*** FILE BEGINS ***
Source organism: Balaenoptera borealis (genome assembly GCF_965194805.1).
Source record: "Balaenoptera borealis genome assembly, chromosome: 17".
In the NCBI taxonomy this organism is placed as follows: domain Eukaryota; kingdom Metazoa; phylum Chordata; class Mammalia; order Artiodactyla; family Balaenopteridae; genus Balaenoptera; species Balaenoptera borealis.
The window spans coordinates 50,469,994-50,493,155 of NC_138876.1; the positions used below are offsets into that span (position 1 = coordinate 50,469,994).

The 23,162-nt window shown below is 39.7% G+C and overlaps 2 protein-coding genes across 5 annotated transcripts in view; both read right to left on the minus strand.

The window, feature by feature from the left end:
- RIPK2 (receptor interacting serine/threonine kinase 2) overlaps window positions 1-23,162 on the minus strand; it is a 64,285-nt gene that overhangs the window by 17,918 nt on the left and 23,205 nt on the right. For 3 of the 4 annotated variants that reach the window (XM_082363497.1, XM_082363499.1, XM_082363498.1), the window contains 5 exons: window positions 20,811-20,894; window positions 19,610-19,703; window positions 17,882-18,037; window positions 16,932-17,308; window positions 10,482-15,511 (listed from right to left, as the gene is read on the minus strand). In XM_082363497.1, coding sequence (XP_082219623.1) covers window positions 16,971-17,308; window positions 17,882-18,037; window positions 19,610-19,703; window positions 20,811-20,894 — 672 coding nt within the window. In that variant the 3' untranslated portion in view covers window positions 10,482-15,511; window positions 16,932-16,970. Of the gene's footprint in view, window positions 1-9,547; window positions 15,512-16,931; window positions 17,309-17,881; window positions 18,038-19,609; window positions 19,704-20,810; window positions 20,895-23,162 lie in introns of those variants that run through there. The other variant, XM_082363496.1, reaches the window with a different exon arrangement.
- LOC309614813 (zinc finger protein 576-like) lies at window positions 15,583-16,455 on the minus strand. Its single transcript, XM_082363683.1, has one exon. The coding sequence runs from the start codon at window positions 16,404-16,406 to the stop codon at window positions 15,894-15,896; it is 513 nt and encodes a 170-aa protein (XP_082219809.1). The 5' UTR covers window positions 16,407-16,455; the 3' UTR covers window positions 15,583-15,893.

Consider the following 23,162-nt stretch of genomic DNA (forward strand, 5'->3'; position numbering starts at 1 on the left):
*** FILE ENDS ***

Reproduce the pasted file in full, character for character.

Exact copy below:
Source organism: Balaenoptera borealis (genome assembly GCF_965194805.1).
Source record: "Balaenoptera borealis genome assembly, chromosome: 17".
In the NCBI taxonomy this organism is placed as follows: domain Eukaryota; kingdom Metazoa; phylum Chordata; class Mammalia; order Artiodactyla; family Balaenopteridae; genus Balaenoptera; species Balaenoptera borealis.
The window spans coordinates 50,469,994-50,493,155 of NC_138876.1; the positions used below are offsets into that span (position 1 = coordinate 50,469,994).

The 23,162-nt window shown below is 39.7% G+C and overlaps 2 protein-coding genes across 5 annotated transcripts in view; both read right to left on the minus strand.

The window, feature by feature from the left end:
- RIPK2 (receptor interacting serine/threonine kinase 2) overlaps window positions 1-23,162 on the minus strand; it is a 64,285-nt gene that overhangs the window by 17,918 nt on the left and 23,205 nt on the right. For 3 of the 4 annotated variants that reach the window (XM_082363497.1, XM_082363499.1, XM_082363498.1), the window contains 5 exons: window positions 20,811-20,894; window positions 19,610-19,703; window positions 17,882-18,037; window positions 16,932-17,308; window positions 10,482-15,511 (listed from right to left, as the gene is read on the minus strand). In XM_082363497.1, coding sequence (XP_082219623.1) covers window positions 16,971-17,308; window positions 17,882-18,037; window positions 19,610-19,703; window positions 20,811-20,894 — 672 coding nt within the window. In that variant the 3' untranslated portion in view covers window positions 10,482-15,511; window positions 16,932-16,970. Of the gene's footprint in view, window positions 1-9,547; window positions 15,512-16,931; window positions 17,309-17,881; window positions 18,038-19,609; window positions 19,704-20,810; window positions 20,895-23,162 lie in introns of those variants that run through there. The other variant, XM_082363496.1, reaches the window with a different exon arrangement.
- LOC309614813 (zinc finger protein 576-like) lies at window positions 15,583-16,455 on the minus strand. Its single transcript, XM_082363683.1, has one exon. The coding sequence runs from the start codon at window positions 16,404-16,406 to the stop codon at window positions 15,894-15,896; it is 513 nt and encodes a 170-aa protein (XP_082219809.1). The 5' UTR covers window positions 16,407-16,455; the 3' UTR covers window positions 15,583-15,893.

Consider the following 23,162-nt stretch of genomic DNA (forward strand, 5'->3'; position numbering starts at 1 on the left):